Old folks in love, ain’t it grand? That pretty much sums up Elsa & Fred
, a septuagenarian love story from Spain that will likely warm the cockles of your heart, even though it’s hardly the stuff of great romance. Keeping with the cinematic tradition in which opposites attract, the introverted Fred (Alexandre) and the extroverted Elsa (Zorrilla) meet when she delivers a check for the damage caused by a fender bender outside the Madrid apartment building in which they both live. He is politely reserved, careful in his words and gestures; she is coyly manipulative, bending her words and gestures to fit her immediate needs. In due time, they fall for each other, though Fred has some initial difficulty with daring Elsa’s willingness to break the rules, all in the name of living. (In some ways, she’s a scaled-down version of Auntie Mame.) Zorrilla is delightfully engaging as the gregarious woman for whom truth is a relative term – jabbering incessantly, she’s concocted so many stories about her life that even she has trouble keeping up with what’s fiction and what’s not. Though her temperament can be maddening, it’s easy to see why the staid Fred finds Elsa attractive, though the film does a poor job in addressing the various familial conflicts that arise as a result of their odd coupling. But in the film’s third act, in which the two lovers go to Rome to fulfill Elsa’s lifelong dream to re-create the Trevi Fountain scene in Fellini’s La Dolce Vita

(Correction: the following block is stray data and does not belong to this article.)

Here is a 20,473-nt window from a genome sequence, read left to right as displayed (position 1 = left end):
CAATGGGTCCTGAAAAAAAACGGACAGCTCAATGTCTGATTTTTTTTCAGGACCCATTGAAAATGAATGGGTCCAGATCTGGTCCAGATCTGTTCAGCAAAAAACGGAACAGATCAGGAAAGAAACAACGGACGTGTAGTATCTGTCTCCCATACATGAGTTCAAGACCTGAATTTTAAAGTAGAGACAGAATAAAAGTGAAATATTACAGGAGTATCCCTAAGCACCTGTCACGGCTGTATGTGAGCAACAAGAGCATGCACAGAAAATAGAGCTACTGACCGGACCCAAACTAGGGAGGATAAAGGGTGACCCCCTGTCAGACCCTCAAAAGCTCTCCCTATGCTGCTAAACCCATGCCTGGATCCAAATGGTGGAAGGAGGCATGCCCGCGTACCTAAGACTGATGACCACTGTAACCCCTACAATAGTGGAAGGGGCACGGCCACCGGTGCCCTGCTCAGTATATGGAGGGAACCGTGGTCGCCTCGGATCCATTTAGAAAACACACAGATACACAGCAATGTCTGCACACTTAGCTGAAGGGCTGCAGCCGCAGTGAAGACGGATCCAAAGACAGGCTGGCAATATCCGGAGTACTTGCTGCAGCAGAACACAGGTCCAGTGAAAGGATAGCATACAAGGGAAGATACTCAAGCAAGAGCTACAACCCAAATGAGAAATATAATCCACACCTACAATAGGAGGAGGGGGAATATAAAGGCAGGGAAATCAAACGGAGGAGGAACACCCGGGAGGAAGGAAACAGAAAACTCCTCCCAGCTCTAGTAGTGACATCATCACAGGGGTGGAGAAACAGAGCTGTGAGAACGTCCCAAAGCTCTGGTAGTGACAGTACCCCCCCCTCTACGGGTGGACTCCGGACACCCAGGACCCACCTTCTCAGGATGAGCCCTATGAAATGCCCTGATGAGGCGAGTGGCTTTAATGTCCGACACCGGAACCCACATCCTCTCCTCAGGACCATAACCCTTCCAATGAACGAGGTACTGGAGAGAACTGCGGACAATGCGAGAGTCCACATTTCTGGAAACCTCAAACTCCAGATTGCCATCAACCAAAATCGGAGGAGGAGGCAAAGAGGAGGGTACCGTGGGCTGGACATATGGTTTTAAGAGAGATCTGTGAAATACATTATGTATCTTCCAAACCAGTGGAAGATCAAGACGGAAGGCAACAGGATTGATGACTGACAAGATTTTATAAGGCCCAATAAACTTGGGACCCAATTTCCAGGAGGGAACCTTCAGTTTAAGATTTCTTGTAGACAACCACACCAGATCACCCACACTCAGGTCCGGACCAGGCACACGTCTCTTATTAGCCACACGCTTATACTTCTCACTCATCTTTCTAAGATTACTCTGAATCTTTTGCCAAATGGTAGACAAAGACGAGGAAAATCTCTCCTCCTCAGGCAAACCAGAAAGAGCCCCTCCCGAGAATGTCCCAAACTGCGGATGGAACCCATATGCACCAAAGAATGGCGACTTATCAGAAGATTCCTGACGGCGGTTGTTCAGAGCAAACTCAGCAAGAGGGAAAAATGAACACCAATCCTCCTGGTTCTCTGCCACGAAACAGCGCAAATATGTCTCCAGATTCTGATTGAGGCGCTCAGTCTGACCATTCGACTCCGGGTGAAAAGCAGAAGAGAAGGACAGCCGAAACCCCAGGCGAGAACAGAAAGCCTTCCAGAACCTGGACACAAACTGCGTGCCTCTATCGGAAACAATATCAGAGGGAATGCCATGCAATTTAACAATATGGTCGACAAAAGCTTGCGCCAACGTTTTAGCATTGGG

, Elsa & Fred
goes flat on charm. The dream fulfillment seems more silly than romantic, and it brings the movie to an abrupt end that is wholly unsatisfying. It’s as if director and screenwriter Carnevale ran out of ideas for this elderly couple, other than the inevitable. How refreshing it would have been to watch these two fade into the sunset. Now that would have been a love story.